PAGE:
Native American Journalists Association & UNITY: Journalists for Diversity Question Methodology, Accuracy & Ethical Considerations of Recent Washington Post Survey

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Published May 21, 2016

NORMAN, OKLAHOMA — The Native American Journalists Association (NAJA) expresses concern and disappointment about the May 19, 2016, Washington Post story “New poll finds 9 in 10 Native Americans aren’t offended by R******* name.”

Not only does the reporting fail to pass the test of accurate and ethical reporting, it also attempts to legitimize a defined racial slur and is an egregious example of creating the news rather than simply reporting it.

Accuracy is the foundation of good journalism. However, the methodology used to conduct this poll was fundamentally flawed and as a result, its data set and all conclusions reached are inherently inaccurate and misleading.

The poll – sponsored and funded by the Post – is flawed in its methodology. It relies completely on “self-identified” Native American respondents in its sampling. It is a known and commonly debated issue in Indian Country that “self-identity” is not a reliable indicator of indigenous tribal ancestry. There are numerous available examples of statistical data sets, including the U.S. Census, that are skewed by non-Native individuals claiming to be Native American based on personal belief rather than verifiable citizenship with a tribal nation, or verifiable lineage from a tribal citizen.

The Post even admits it is difficult to survey Native Americans but ignored those challenges to get an opinion on “R*******” despite the obvious conflict-of-interest the Post has in covering the team as it is a key part of its coverage and business model. The Post survey also cites the U.S. Census as a guide to surveying Native Americans which the bureau has admitted is problematic.

Only 44 percent of the individuals interviewed claimed to be tribal citizens – the remaining 56 percent claimed to be Native American but were not tribal citizens. In other words, more than half of those interviewed were likely not Native American. And although the opinions are as diverse as our nearly 570 federally recognized nations, the claims that 90 percent of enrolled and non-enrolled members are not offended is questionable at best.

The reporting suggests that the use of a dictionary-defined racial slur by Washington’s NFL team is a nuanced debate that should be subject to public opinion. It is our contention that the continued use of a racial epithet is an act of overt racism that is harmful to an entire segment of American society, in particular its young people.

The American Psychological Association released a statement in 2005 calling for the permanent discontinuance of Native American mascots based on a growing body of scientific research. The conclusion was that these mascots are harmful.

“Research has shown that the continued use of American Indian mascots, symbols, images, and personalities has a negative effect on not only American Indian students but all students by:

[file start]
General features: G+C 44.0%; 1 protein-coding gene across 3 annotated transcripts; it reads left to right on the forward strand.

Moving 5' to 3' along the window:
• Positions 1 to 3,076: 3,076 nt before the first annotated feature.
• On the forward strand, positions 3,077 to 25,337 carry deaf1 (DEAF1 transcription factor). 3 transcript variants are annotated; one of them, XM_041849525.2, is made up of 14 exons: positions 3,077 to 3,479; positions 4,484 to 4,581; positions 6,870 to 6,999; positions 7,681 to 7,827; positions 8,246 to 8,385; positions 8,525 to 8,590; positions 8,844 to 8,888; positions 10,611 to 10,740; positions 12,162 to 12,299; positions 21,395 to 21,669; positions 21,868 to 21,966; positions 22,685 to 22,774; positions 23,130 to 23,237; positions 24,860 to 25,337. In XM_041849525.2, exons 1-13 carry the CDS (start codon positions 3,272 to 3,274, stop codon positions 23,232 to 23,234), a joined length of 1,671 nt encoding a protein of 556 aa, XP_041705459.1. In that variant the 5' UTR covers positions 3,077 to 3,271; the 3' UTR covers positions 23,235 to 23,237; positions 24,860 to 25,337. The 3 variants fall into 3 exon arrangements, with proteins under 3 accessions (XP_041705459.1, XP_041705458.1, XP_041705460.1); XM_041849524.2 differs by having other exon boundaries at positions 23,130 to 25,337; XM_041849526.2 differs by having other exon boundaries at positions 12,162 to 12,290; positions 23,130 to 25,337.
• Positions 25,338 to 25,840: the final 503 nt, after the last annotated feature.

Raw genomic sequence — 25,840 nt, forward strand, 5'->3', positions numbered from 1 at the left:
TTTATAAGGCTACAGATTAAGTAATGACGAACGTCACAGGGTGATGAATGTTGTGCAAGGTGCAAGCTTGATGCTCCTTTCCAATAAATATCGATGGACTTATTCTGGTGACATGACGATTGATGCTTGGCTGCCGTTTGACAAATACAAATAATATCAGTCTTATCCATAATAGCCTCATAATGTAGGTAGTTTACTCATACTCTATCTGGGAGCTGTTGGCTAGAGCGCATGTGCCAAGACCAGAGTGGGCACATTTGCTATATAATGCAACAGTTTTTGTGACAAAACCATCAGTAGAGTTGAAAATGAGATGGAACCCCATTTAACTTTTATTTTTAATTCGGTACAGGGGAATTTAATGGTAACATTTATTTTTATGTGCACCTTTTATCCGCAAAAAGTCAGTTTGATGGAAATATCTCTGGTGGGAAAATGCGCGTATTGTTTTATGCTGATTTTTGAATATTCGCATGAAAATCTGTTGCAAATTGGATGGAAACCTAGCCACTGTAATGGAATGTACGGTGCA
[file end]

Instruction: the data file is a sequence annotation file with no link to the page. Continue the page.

• Undermining the educational experiences of members of all communities – especially those who have little-to-no contact with indigenous peoples …
  • Establishes an unwelcome and oftentimes hostile learning environment for American Indian student that affirms negative images/stereotypes that are promoted in mainstream society …
  • Undermines the ability of American Indian Nations to portray accurate and respectful images of their culture, spirituality, and traditions …
  • Presents stereotypical images of American Indians …
  • Is a form of discrimination against American Indian Nations that can lead to negative relations between groups.”

According to the Society of Professional Journalists Code of Ethics, a tenet of responsible journalism is to minimize harm when reporting: “Ethical journalism treats sources, subjects, colleagues and members of the public as human beings deserving of respect.”

By framing this story as simply a matter of public opinion, the Post has willfully ignored the harm – referenced by the APA statement – that will inevitably result from its coverage. The reporters and editors behind this story must have known that it would be used as justification for the continued use of these harmful, racist mascots. They were either willfully malicious or dangerously naïve in the process and reporting used in this story, and neither is acceptable from any journalistic institution.

Another issue of concern is that the Post would devote the time and resources to a national survey of Native Americans about whether or not a racial slur was acceptable, instead of conducting a poll that explored more pressing issues including lack of access to education and healthcare to whether basic human rights are violated or enjoyed by Indigenous communities. The Post opted to sponsor, fund and publish a story that was concerned more with NFL corporate interests than public impact.

The Washington Post should immediately review its journalism practices and examine potential conflicts of interest in its newsroom. If the organization is truly concerned about acting with integrity and credibility, it should investigate its mistakes and recognize when reporting practices are not in line with accepted ethical standards. NAJA looks forward to discussing this with Editor Marty Baron and the leadership of the Post on ways the outlet can improve its coverage of Native Americans and hire Native American journalists in its newsroom – something it currently lacks.

It is NAJA’s position that journalism should only be practiced when it is in the interest of public enlightenment and democracy, and should never be used as a tool of racial oppression or corporate cheerleading.

To learn more, please visit the NAJA Mascots and Media resource page.

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